Story | Art Basel Brunch at the Tropical Kampong Garden
On a beautiful day of Miami Art Week, while most people were heading down to the Art Basel Convention center and wait in line for hours, I decided to do things differently.
I hopped on my scooter, left the Miami Beach area to attend a performative art brunch in a tropical garden, in a land far far away of the Miami I knew so far.
This event was kind of underground and not many people knew about it, yet oddly it turned out to be the most brilliant art event I experienced during my week at Miami Art Basel.
I drove for about an hour, in heavy traffic, scooting illegally between the lanes (had no patience that day) and as I was starting to regret my decision, the scenery began to change. The event was located in Coconut Grove, a leafy neighbourhood (and actual tropical oasis) that was founded by an eclectic mix of pioneers, artists, intellectuals and adventurers. I had no idea I would be surrounded by lush tropical canopies on the way to the garden. It felt like such an escape from the city.
I felt like I was put in a time capsule and shipped to some magnificent jungle, someplace in the world. At some point, I even crossed a f***** mangrove forest. No-joke.
I arrived at the Kampong Garden with no expectations whatsoever. I was un-fashionably late, having underestimated the time it would take me to get there. I hate being late, it makes me extremely anxious. I still don’t get the people who constantly brag about being late like : omg I’m alwayssss late. Being late is not cool, K?
Unfortunately not much food but was left when I got there, except some fresh fruit and a few bagels.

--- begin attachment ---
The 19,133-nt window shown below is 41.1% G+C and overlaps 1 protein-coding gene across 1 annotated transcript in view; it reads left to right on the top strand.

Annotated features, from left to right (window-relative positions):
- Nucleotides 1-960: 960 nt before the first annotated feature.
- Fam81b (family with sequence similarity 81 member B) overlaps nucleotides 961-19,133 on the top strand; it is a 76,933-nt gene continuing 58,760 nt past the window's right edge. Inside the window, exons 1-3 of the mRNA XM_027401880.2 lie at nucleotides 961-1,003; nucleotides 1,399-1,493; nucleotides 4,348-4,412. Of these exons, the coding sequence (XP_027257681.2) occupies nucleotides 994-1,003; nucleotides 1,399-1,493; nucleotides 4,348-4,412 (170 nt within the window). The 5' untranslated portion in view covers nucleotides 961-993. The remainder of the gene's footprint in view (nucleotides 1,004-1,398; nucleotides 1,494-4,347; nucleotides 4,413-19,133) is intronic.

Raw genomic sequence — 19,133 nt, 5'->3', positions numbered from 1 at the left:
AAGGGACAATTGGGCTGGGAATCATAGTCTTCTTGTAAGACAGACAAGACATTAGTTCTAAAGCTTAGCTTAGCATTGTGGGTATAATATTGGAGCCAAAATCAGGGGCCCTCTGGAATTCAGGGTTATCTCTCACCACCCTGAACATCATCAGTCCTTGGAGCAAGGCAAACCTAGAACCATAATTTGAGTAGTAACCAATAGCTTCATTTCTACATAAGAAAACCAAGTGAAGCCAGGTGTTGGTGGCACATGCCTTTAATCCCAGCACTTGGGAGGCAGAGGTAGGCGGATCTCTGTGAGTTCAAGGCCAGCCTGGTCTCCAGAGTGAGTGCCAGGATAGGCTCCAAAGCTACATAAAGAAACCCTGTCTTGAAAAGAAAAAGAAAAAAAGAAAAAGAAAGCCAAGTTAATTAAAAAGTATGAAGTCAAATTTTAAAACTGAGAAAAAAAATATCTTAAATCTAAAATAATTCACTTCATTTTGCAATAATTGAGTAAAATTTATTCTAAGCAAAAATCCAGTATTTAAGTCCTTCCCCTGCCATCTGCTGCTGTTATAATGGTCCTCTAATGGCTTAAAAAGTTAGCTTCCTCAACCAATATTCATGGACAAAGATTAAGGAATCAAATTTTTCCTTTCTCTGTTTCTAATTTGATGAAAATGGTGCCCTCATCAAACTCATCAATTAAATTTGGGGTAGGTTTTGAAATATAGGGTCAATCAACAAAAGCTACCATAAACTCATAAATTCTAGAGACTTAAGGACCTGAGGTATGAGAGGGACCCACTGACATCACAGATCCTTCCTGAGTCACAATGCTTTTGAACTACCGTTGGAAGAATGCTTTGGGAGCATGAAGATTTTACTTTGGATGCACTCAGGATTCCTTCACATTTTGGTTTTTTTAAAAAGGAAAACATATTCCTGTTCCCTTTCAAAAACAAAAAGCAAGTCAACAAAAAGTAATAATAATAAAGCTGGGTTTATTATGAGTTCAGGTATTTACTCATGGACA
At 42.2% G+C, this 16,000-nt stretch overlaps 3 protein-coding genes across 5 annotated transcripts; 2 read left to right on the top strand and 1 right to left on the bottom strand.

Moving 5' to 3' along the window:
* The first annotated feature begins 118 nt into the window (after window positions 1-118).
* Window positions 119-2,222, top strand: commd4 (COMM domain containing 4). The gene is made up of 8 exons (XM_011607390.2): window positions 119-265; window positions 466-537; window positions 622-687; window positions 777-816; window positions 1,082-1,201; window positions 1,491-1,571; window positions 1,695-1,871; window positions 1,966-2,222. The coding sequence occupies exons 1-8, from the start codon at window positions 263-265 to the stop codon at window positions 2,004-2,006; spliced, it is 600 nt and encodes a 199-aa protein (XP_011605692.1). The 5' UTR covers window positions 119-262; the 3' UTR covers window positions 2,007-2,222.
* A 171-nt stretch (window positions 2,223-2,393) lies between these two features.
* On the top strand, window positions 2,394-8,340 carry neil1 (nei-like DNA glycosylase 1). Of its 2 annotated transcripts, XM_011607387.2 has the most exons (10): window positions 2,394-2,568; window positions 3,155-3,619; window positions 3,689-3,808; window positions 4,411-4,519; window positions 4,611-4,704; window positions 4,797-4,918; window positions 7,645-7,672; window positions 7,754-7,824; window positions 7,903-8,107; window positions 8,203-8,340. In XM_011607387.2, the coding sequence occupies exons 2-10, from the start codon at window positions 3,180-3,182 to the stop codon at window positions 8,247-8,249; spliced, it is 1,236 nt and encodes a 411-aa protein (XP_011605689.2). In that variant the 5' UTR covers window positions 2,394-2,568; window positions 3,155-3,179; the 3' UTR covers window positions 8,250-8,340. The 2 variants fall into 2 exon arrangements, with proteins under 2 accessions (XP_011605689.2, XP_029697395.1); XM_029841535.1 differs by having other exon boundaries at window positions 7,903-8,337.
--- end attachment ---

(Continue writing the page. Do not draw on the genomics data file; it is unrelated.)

Fortunately, Procescco was still flowing.
I poured myself a glass, took my cameras out of my backpack and started walking through the garden ablaze with light. I immediately fell in love with this magical place, which was the former estate of Dr. David Fairchild, a famed botanical explorer who traveled throughout Southeast Asia and other tropical regions collecting exotic plants he introduced to the U.S.
I crossed paths with an array of tropical fruit cultivars. Mango, coconut, coffee trees… I was fascinated, yet little did I know I hadn’t even reached the actual garden yet.
Eventually I came upon this egg shaped sculpture in the dense palm bushes. I must of taken 50 pictures of it. Digital, analog, mental. I stood there and gazed at the shiny egg, in awe. Art tends to make me emotional.
Turns out the art show, was exquisite. Diaspora #2 was organized by the New World School of the Arts for the 13th consecutive year of successful installation and performance-based artworks examining the language of Miami’s sub-tropical location through the lens of our agrarian landscape.
The artwork examined the relationship of land, people and plants through a simultaneous manifestation of our collective future as seen from the perspective of present and past.
Art of The Ocean
The artists playfully used the unique environment of the garden, to spur collaborative works, including my personal favourite : a flag art installation which was created by a man who, repeatedly, jumped into a hidden river in the garden with a foam and flag structure, swam all the way to the Ocean to install it on a wide piece of land facing Biscayne Bay.
First and foremost, I had no idea the garden connected to the ocean, so to walk through the Kampong and end up with a view of the ocean with colourful flags flowing in the wind was simply dazzling…I was even more impressed when I realized where these flags came from.
Like always, pictures don’t do it justice.
do some research
What you need to remember if you ever go to Art Basel is to make sure you do some extensive research before going to Miami to be fully aware of all that is going on. There are SO many different events, exhibitions, performances that are worth our attention everywhere in the city, and they are NOT all in Wynwood or at the Art Basel convention center.
Also, make sure to keep your eyes when walking around because these gems are everywhere.